Kali Mathei is an elder and traditional healer of the Adiya tribal community of Thrissilery in the northern part of Wayanad district. He narrates the Ramayana story, which he inherited from his father, in the following manner:
We believe our Pakkatheyyam (Lord of Pakkam) resides in the Pulpally region. One day, Pakkatheyyam confronted Sita, who was staying in Pulpally. “Look, Sita, don’t stay here. This area belongs to me. You can choose any place outside my area and build your hut there.”
Pakkatheyyam then planted a boundary stone and measured out his land. (It was customary for the devas [deities] in ancient days to establish their control over lands. The jurisdictional limits of each god were clearly demarcated, and they also had their own temples. They set up dominions in places such as the Kottiyoor temple, the Thirunelly temple and the Valliyoorkavu temple, and settled there.)
So, Sita left Pulpally and walked through the forest, crossing hills and dales, carrying all her belongings in a bamboo basket. Rama and Lakshmana were returning the same way, after a battle. Sita stepped aside for them. Rama’s eyes fell on Sita. A flame leapt up in his heart. He said to Lakshmana, “Lakshmana, what a stunning beauty she is! I would like to marry her.” By this time, Sita had disappeared among the trees.
Rama had already lost his heart to her. She had to be won over at all costs. But how would he tell her what was in his heart? Who else could speak to her? And what if she rejected him? Rama shared these thoughts with Lakshmana. Lakshmana replied, “Brother, you are an archer without parallel. You are the king designate. Why feel diffident? We will meet Sita and tell her our wish. If she does not agree, we will use force and subdue her.”
Meanwhile, Sita had reached another hill, where Rama and Lakshmana could not see her. Ravana was travelling along the same path. Gently persuading her to pause en route, Ravana befriended Sita. Eventually, Ravana won Sita’s heart over and took her to the city of Lanka in a bullock cart.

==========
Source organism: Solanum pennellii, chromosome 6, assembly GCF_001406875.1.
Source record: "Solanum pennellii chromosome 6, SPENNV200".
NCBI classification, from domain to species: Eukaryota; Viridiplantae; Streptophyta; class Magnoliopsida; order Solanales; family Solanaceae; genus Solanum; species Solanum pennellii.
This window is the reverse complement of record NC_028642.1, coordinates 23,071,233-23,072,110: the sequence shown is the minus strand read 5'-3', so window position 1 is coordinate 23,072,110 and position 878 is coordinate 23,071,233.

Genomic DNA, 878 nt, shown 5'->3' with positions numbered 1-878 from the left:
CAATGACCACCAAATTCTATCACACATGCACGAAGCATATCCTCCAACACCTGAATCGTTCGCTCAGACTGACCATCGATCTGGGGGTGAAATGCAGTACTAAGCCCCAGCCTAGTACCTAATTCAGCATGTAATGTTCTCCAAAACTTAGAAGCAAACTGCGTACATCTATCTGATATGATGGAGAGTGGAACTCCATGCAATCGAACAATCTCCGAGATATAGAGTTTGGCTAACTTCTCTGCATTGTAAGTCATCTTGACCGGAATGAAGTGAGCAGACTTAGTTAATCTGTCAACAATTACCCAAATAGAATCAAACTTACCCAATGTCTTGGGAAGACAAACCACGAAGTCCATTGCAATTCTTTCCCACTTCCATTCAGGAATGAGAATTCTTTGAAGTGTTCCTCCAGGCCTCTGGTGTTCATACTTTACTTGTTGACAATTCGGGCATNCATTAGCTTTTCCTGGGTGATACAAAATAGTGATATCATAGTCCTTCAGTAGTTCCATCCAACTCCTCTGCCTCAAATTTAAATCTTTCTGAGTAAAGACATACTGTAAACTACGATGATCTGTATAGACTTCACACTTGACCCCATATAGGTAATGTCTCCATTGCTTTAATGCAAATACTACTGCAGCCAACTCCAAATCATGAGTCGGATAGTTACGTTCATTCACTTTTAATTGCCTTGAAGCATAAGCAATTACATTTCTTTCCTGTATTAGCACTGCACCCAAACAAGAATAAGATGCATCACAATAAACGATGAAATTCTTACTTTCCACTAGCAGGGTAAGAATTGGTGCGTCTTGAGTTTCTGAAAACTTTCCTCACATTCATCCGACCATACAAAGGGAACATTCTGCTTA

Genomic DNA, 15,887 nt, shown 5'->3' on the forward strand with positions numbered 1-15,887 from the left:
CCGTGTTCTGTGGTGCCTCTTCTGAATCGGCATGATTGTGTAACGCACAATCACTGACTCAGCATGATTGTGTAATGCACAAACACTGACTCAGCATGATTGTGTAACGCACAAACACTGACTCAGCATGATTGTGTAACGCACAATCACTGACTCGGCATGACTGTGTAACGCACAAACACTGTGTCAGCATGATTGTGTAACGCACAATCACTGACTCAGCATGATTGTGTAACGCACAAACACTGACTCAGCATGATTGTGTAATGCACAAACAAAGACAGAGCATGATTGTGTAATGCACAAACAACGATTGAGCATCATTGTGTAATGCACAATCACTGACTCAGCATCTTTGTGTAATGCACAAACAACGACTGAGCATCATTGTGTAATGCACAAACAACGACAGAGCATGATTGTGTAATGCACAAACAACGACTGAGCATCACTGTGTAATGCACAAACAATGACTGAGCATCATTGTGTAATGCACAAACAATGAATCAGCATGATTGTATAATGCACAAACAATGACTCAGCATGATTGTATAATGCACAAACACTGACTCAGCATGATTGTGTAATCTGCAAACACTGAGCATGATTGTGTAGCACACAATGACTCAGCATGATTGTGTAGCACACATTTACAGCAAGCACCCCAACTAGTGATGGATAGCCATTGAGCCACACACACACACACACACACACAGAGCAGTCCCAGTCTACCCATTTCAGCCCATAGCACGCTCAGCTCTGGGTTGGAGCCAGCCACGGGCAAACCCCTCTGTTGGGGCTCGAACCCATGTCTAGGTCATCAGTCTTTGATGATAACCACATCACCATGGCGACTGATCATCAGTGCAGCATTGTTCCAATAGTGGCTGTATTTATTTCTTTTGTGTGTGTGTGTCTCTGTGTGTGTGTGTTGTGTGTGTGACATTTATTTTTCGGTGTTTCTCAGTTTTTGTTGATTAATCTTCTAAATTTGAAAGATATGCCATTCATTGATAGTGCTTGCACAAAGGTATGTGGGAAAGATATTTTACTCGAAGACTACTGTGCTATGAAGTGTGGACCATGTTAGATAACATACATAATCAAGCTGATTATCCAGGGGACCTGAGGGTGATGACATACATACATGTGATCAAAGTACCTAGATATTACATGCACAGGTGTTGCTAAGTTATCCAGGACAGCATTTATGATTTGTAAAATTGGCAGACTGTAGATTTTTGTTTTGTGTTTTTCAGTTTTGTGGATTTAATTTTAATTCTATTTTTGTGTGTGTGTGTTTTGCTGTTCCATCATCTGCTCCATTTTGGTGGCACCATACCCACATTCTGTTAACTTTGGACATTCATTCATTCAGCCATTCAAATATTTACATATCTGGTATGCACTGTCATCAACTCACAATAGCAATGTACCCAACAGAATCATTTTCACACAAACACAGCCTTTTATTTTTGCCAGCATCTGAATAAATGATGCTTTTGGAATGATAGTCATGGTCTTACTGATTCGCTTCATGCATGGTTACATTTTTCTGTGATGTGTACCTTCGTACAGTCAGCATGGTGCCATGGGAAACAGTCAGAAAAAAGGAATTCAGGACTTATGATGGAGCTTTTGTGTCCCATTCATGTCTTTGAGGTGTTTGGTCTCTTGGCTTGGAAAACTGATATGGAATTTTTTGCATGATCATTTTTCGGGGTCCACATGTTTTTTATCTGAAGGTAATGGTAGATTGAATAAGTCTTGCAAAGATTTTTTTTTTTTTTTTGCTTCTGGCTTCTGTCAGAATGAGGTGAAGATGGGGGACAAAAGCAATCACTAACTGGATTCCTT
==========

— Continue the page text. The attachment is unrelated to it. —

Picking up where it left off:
Lanka lay beyond a river, and to cross over, a bridge was needed. Hanuman and his friend the Bear built one. They encountered a problem while constructing it: Hanuman brought huge blocks of stone using both his mighty hands, but with much difficulty; Bear, on the other hand, took the stones in one hand with great ease and built the bridge.
Hanuman was enraged by this. “You are a woman, I am a man. How dare you carry with one hand the stones I bring with both?” In a fit of rage, he encircled the hill with his long tail and shouted, “I will pull down this hill.”
Sita was at this time planting millet in the valley below. Hearing Hanuman’s threat, she implored, “O revered Hanuman, please do not pull the hill down now. We will be buried under the earth.” Hanuman yielded to her request and desisted.
In return, Sita blessed Hanuman. “O revered Hanuman, hereafter, you will not need to eat food from the ground. I have prepared food for you on the trees. You can eat that. Don’t drink warm water, drink only fresh water. That is better for you and your progeny.” Accordingly, the monkeys, even to this day, live by eating fruits from the trees and drinking clear water from the streams.
Crossing the bridge, Ravana and Sita entered the city of Lanka. Ravana put Sita up in the topmost room of a twelve-storeyed tower. Sita said, “Until twelve years have passed, you should not touch my body, not even my clothes. I shall become your wife only after that. Till that time, I will sit here and meditate.” Ravana agreed.